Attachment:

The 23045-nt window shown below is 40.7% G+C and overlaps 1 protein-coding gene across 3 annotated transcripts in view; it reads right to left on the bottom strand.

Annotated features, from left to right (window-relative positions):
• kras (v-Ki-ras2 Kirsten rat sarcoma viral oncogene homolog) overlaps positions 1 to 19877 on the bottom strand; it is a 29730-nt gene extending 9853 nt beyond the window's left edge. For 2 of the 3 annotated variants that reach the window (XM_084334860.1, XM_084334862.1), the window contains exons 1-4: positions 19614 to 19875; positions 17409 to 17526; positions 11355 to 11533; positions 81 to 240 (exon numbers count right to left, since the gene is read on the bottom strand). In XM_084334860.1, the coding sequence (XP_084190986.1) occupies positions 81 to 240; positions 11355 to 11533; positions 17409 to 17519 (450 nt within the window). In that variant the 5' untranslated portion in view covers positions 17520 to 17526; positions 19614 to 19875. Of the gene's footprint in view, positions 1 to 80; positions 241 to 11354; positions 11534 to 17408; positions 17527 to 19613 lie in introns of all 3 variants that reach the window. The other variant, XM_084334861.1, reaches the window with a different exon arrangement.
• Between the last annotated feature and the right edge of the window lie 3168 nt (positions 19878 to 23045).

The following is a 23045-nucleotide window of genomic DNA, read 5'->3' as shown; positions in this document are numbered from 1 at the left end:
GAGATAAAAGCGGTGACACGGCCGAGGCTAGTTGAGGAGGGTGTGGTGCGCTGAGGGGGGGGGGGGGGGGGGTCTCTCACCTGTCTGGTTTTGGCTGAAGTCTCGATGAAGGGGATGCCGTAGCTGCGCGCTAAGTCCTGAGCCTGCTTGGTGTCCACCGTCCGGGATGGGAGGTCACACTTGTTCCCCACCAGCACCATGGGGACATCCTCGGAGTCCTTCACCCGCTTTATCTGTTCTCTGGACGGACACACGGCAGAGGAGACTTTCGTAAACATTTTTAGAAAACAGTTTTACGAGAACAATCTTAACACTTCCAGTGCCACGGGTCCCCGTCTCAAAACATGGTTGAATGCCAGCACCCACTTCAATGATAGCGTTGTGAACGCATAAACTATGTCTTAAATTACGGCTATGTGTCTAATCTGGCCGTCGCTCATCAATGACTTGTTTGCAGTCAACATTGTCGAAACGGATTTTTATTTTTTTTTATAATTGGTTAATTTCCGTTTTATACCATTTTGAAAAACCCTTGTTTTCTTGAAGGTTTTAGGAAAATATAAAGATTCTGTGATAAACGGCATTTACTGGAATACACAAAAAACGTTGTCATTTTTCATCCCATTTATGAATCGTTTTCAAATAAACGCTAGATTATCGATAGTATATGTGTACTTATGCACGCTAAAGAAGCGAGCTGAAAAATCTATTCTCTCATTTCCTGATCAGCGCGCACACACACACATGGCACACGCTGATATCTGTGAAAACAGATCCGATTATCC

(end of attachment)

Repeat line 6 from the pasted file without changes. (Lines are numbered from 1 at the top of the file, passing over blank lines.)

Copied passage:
GAGATAAAAGCGGTGACACGGCCGAGGCTAGTTGAGGAGGGTGTGGTGCGCTGAGGGGGGGGGGGGGGGGGGTCTCTCACCTGTCTGGTTTTGGCTGAAGTCTCGATGAAGGGGATGCCGTAGCTGCGCGCTAAGTCCTGAGCCTGCTTGGTGTCCACCGTCCGGGATGGGAGGTCACACTTGTTCCCCACCAGCACCATGGGGACATCCTCGGAGTCCTTCACCCGCTTTATCTGTTCTCTGGACGGACACACGGCAGAGGAGACTTTCGTAAACATTTTTAGAAAACAGTTTTACGAGAACAATCTTAACACTTCCAGTGCCACGGGTCCCCGTCTCAAAACATGGTTGAATGCCAGCACCCACTTCAATGATAGCGTTGTGAACGCATAAACTATGTCTTAAATTACGGCTATGTGTCTAATCTGGCCGTCGCTCATCAATGACTTGTTTGCAGTCAACATTGTCGAAACGGATTTTTATTTTTTTTTATAATTGGTTAATTTCCGTTTTATACCATTTTGAAAAACCCTTGTTTTCTTGAAGGTTTTAGGAAAATATAAAGATTCTGTGATAAACGGCATTTACTGGAATACACAAAAAACGTTGTCATTTTTCATCCCATTTATGAATCGTTTTCAAATAAACGCTAGATTATCGATAGTATATGTGTACTTATGCACGCTAAAGAAGCGAGCTGAAAAATCTATTCTCTCATTTCCTGATCAGCGCGCACACACACACATGGCACACGCTGATATCTGTGAAAACAGATCCGATTATCC